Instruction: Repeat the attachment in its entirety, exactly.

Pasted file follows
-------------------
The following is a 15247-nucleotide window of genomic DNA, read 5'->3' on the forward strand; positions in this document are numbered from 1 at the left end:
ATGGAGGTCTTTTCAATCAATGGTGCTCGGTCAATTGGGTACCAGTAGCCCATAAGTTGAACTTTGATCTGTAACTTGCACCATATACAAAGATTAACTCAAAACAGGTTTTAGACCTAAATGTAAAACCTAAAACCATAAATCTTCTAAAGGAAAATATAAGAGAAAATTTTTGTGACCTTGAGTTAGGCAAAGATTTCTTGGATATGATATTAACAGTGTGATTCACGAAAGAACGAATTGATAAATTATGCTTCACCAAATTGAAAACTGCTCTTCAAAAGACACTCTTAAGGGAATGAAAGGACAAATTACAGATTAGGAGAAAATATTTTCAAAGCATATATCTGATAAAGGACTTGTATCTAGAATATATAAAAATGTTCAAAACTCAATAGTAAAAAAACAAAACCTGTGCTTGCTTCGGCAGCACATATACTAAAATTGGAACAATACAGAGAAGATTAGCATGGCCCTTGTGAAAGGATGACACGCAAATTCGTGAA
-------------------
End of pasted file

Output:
The following is a 15247-nucleotide window of genomic DNA, read 5'->3' on the forward strand; positions in this document are numbered from 1 at the left end:
ATGGAGGTCTTTTCAATCAATGGTGCTCGGTCAATTGGGTACCAGTAGCCCATAAGTTGAACTTTGATCTGTAACTTGCACCATATACAAAGATTAACTCAAAACAGGTTTTAGACCTAAATGTAAAACCTAAAACCATAAATCTTCTAAAGGAAAATATAAGAGAAAATTTTTGTGACCTTGAGTTAGGCAAAGATTTCTTGGATATGATATTAACAGTGTGATTCACGAAAGAACGAATTGATAAATTATGCTTCACCAAATTGAAAACTGCTCTTCAAAAGACACTCTTAAGGGAATGAAAGGACAAATTACAGATTAGGAGAAAATATTTTCAAAGCATATATCTGATAAAGGACTTGTATCTAGAATATATAAAAATGTTCAAAACTCAATAGTAAAAAAACAAAACCTGTGCTTGCTTCGGCAGCACATATACTAAAATTGGAACAATACAGAGAAGATTAGCATGGCCCTTGTGAAAGGATGACACGCAAATTCGTGAA